By Eric Francis
A teenage suspect has been nabbed for the rash of break-ins to cars along the streets of Woodstock and Hartford that began a week ago and police expect to make one or two additional arrests before the file is closed.
“The Woodstock folks need to be proud of their officers here. They put in a lot of extra hours to wrap this case up,” Woodstock’s new police chief Robbie Blish said Tuesday, a day after the as-yet unidentified 19-year-old from Hartford was arrested by Woodstock authorities.
“From a law enforcement perspective it’s really quite rare that these kinds of cases are solved, especially so quickly,” Blish noted, adding, “It was just some good police work on the part of the Woodstock officers. I certainly can’t take credit for it. The officers themselves did a great job.”
Because the investigation is on-going and there may be other arrests, Blish said he was withholding the name of the teen for the moment but he noted the youth, “has ties to the Woodstock community but he is living over in Hartford at the moment.”
Blish said the first round of incidents in Woodstock happened last Thursday and then police got a break the next evening when some of the victims chased the culprit into the woods near Rose Hill, getting a good enough look at him to identify him and they passed that information along to police who followed up.
“We are just kind of clearing things up now,” Blish said. “We’ve gotten back some of the property of some of the victims but, because some of the thefts occurred in Hartford, we are not sure yet what property is ours and what is theirs. It will be determined by the state’s attorney whether we can just photograph the property and release it back to the victims once we identify who it belongs to.”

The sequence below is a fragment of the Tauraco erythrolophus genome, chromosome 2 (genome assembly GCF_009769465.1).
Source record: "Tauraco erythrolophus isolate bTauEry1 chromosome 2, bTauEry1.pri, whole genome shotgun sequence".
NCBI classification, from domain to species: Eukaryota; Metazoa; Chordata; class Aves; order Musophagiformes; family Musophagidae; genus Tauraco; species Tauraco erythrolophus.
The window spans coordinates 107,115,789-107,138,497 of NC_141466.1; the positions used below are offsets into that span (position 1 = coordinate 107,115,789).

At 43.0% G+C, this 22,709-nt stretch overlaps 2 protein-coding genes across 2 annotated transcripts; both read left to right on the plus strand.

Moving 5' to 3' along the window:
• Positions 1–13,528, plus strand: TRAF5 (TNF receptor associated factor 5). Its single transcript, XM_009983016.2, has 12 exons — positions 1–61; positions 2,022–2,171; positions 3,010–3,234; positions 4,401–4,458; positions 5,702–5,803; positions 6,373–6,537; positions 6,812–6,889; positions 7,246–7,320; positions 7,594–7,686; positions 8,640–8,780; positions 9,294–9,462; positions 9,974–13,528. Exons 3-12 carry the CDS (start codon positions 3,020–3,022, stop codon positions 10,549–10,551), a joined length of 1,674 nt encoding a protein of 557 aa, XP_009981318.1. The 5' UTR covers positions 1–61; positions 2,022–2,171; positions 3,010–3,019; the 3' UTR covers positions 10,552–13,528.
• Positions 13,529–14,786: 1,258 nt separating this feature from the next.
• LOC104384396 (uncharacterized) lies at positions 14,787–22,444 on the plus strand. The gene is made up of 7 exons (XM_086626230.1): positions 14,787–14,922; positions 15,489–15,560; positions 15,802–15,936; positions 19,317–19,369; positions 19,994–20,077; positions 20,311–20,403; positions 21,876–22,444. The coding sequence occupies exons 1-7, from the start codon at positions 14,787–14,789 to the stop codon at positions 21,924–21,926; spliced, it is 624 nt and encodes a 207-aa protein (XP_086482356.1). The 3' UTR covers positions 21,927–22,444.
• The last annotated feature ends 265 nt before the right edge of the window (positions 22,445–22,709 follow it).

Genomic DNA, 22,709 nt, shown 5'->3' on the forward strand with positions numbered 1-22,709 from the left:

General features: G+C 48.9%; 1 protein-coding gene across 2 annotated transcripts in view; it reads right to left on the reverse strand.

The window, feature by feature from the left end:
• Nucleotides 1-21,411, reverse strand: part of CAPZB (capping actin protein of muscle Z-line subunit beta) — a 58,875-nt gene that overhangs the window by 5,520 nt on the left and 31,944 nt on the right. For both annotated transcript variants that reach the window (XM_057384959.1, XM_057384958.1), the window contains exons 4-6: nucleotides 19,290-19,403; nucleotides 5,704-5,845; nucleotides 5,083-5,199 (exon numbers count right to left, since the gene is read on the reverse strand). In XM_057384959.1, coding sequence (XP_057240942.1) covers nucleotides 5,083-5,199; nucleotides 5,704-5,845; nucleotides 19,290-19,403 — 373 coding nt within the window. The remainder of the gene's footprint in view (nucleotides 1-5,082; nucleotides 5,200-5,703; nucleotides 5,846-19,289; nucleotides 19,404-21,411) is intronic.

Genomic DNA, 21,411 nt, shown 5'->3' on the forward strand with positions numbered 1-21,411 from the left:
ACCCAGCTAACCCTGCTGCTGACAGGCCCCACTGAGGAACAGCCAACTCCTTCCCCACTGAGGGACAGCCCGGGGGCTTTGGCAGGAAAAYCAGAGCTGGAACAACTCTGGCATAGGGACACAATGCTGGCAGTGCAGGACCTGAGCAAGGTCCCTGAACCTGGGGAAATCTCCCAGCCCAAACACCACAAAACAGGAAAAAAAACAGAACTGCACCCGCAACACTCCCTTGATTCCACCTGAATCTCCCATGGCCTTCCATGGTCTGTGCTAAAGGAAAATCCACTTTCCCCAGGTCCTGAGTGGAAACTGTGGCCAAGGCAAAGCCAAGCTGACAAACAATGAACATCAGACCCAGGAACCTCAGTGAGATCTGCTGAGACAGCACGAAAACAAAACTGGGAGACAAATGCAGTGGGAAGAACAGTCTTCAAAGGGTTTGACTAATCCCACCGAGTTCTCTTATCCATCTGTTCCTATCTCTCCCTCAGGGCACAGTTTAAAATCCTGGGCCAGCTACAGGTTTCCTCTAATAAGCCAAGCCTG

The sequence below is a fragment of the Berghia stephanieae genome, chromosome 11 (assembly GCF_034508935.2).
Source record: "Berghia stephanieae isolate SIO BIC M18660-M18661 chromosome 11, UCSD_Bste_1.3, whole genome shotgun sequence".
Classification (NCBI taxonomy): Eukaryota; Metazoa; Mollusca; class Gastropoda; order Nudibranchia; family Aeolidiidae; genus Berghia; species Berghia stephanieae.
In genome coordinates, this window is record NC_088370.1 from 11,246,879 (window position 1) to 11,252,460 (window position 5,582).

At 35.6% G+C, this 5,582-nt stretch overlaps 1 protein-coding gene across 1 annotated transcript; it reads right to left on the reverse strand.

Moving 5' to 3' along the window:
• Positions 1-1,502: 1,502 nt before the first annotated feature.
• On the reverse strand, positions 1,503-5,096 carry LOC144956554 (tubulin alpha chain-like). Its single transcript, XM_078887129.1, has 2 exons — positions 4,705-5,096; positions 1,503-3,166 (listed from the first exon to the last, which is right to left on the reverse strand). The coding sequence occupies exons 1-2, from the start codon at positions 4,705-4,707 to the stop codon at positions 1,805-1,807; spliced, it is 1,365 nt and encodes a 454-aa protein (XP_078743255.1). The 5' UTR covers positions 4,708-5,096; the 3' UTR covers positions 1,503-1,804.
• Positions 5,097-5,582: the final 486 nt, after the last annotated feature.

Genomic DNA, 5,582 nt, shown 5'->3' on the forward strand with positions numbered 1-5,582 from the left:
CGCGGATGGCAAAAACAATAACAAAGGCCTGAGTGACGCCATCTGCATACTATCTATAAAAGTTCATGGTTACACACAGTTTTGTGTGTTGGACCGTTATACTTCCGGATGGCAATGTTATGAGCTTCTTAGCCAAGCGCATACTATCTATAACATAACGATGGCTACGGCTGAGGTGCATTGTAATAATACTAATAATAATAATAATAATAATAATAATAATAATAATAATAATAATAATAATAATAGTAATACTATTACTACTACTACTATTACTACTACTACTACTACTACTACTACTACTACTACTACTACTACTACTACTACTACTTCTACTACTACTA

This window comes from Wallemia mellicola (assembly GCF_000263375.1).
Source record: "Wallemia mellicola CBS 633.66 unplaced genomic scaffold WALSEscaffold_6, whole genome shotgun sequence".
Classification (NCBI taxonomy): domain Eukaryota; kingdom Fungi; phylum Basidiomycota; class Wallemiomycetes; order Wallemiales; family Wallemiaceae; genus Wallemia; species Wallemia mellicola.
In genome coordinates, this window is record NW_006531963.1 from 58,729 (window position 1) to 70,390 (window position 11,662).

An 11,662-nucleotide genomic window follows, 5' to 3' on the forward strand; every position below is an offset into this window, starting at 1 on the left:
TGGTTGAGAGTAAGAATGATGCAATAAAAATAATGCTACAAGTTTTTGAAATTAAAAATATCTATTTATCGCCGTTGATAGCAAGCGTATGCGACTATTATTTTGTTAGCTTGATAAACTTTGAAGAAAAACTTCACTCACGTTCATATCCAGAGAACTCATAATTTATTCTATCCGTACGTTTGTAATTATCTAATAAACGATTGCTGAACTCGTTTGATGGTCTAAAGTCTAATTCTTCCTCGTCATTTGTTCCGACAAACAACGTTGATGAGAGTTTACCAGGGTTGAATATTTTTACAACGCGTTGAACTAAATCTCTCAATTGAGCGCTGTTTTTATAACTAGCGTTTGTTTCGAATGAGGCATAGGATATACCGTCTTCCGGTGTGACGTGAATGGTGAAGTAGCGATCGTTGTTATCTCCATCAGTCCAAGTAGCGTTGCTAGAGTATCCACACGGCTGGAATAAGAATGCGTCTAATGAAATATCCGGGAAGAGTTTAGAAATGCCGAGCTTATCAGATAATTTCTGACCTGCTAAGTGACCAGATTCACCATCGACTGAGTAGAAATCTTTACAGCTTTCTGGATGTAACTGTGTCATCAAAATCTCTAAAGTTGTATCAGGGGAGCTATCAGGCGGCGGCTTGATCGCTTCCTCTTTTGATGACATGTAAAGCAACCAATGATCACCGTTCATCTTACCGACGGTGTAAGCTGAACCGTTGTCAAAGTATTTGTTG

Hartford Deputy Police Chief Lenny Roberts said that the most recent outbreak of cars being rifled through came to police attention just over a week ago beginning with incidents in Quechee and Wilder where things like iPods and DVDs were being taken from parked vehicles.
“There was no damage, just somebody going into vehicles and pawing through and stealing whatever they could find,” Roberts explained, adding, “We do have some that are still unsolved so we are still looking.”
It’s a crime of opportunity in this case,” Woodstock Chief Blish noted. “The kid was walking around trying door handles and the ones that were unlocked got burglarized and the ones that were locked did not. It was that simple.”
“It’s like a partnership with the community,” the chief continued, “We all have to be vigilant and if anybody sees or hears anything suspicious please don’t hesitate to call us because that’s what we are here for. Just use common sense. Lock your cars and doors – I know a lot of people up here pride themselves on the fact that they don’t have to — but the unfortunate reality is that you might be a victim some day. You don’t want to make it easy for somebody.”
This article first appeared in the August 4th print edition of the Vermont Standard.